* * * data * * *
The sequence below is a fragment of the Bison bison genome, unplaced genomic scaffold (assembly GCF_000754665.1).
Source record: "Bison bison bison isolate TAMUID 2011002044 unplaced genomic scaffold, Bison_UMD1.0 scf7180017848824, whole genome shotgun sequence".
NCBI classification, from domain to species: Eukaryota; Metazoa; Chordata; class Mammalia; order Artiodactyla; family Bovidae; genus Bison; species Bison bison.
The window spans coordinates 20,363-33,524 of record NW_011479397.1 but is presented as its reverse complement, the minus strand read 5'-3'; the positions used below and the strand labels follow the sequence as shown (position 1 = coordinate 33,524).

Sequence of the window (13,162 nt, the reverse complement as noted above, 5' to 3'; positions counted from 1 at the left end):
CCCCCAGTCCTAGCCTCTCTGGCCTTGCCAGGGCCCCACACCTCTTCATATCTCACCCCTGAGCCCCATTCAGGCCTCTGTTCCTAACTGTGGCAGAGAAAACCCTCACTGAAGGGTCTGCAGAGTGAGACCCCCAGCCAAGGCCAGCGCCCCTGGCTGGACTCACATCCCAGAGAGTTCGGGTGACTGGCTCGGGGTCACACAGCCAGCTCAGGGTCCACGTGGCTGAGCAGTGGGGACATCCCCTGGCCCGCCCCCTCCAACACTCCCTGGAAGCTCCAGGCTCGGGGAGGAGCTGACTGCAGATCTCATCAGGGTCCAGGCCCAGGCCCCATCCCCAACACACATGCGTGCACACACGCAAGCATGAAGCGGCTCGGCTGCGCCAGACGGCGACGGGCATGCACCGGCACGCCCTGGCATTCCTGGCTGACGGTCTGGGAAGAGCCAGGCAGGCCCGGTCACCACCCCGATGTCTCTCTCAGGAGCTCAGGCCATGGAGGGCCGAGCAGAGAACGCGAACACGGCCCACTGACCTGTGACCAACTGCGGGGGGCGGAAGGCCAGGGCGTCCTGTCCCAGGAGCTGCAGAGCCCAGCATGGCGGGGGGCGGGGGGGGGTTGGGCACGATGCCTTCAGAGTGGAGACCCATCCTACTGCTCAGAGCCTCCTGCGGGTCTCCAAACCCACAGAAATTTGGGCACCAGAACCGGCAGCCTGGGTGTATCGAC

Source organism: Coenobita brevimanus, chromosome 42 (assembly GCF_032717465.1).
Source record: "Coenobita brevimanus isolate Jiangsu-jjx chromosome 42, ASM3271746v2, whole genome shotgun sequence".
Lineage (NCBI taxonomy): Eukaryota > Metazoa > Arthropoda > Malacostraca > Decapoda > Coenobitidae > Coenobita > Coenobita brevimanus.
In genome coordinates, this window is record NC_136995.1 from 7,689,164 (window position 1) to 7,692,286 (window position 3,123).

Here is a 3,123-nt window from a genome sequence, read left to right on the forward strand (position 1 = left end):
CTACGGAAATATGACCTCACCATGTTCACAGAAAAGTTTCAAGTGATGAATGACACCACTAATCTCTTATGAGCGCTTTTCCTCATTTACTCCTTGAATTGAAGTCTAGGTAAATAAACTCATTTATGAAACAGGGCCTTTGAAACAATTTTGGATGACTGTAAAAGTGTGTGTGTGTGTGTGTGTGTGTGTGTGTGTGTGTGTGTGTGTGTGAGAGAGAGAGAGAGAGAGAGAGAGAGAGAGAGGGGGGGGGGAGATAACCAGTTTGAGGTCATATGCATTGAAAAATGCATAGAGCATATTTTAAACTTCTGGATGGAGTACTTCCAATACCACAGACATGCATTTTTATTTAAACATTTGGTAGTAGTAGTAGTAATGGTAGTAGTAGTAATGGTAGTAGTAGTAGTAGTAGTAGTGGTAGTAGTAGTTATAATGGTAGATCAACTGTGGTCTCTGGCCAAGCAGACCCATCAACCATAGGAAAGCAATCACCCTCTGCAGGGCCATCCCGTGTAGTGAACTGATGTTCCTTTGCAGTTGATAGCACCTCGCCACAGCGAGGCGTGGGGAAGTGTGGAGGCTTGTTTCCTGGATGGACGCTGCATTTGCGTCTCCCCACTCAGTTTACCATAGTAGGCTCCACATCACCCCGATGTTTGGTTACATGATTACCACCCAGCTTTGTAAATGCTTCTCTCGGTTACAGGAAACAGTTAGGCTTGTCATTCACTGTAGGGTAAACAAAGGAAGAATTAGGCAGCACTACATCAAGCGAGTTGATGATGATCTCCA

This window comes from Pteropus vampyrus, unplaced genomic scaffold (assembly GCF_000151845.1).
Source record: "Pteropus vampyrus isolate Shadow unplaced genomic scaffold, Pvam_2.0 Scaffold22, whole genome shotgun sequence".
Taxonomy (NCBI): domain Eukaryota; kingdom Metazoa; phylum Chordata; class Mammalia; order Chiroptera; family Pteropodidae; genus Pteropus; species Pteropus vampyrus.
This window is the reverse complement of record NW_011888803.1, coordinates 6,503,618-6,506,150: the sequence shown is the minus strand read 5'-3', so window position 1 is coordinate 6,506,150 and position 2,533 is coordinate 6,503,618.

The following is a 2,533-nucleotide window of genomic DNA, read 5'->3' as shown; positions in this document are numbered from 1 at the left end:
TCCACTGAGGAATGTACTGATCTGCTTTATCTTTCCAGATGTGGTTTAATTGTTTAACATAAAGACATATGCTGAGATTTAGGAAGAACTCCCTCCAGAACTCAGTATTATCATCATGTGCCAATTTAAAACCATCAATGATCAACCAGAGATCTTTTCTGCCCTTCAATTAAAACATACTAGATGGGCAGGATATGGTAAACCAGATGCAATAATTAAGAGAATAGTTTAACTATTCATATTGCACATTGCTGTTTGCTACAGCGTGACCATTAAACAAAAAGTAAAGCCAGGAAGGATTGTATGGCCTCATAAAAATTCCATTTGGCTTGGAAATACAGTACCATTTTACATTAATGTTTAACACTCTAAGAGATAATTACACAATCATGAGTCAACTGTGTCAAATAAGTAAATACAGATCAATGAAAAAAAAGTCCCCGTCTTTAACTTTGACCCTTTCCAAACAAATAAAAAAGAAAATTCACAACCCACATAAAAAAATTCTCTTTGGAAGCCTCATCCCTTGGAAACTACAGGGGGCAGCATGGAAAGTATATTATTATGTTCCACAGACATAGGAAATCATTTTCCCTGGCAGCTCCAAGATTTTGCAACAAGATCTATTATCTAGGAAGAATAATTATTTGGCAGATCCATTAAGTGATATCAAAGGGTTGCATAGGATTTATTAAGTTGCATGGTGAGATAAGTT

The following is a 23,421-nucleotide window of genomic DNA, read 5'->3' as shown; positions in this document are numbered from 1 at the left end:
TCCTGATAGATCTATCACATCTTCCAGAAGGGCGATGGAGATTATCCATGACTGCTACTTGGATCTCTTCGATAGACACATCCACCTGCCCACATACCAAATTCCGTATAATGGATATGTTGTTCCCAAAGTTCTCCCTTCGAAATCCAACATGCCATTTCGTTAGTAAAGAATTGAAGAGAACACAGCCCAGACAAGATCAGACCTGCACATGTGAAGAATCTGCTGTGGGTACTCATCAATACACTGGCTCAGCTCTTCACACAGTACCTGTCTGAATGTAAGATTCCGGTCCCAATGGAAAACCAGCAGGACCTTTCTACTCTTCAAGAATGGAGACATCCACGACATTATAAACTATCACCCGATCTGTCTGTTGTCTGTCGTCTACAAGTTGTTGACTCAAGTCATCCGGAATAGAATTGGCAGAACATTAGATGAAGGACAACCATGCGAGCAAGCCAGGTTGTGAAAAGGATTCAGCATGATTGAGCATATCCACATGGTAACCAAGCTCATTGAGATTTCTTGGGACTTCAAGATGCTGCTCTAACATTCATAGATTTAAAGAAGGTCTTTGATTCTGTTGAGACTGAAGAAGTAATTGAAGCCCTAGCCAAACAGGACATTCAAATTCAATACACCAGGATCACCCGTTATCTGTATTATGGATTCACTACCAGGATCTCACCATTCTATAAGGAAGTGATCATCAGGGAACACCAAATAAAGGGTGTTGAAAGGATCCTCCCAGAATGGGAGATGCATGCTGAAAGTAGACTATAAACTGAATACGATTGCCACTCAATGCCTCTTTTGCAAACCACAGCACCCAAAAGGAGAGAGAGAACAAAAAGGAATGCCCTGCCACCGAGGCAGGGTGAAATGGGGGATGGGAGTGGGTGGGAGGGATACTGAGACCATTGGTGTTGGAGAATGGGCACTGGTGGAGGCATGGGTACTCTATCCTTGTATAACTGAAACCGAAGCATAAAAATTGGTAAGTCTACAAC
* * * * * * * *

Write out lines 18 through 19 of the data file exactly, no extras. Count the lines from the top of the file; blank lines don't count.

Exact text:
TCCACTGAGGAATGTACTGATCTGCTTTATCTTTCCAGATGTGGTTTAATTGTTTAACATAAAGACATATGCTGAGATTTAGGAAGAACTCCCTCCAGAACTCAGTATTATCATCATGTGCCAATTTAAAACCATCAATGATCAACCAGAGATCTTTTCTGCCCTTCAATTAAAACATACTAGATGGGCAGGATATGGTAAACCAGATGCAATAATTAAGAGAATAGTTTAACTATTCATATTGCACATTGCTGTTTGCTACAGCGTGACCATTAAACAAAAAGTAAAGCCAGGAAGGATTGTATGGCCTCATAAAAATTCCATTTGGCTTGGAAATACAGTACCATTTTACATTAATGTTTAACACTCTAAGAGATAATTACACAATCATGAGTCAACTGTGTCAAATAAGTAAATACAGATCAATGAAAAAAAAGTCCCCGTCTTTAACTTTGACCCTTTCCAAACAAATAAAAAAGAAAATTCACAACCCACATAAAAAAATTCTCTTTGGAAGCCTCATCCCTTGGAAACTACAGGGGGCAGCATGGAAAGTATATTATTATGTTCCACAGACATAGGAAATCATTTTCCCTGGCAGCTCCAAGATTTTGCAACAAGATCTATTATCTAGGAAGAATAATTATTTGGCAGATCCATTAAGTGATATCAAAGGGTTGCATAGGATTTATTAAGTTGCATGGTGAGATAAGTT

The following is a 23,421-nucleotide window of genomic DNA, read 5'->3' as shown; positions in this document are numbered from 1 at the left end: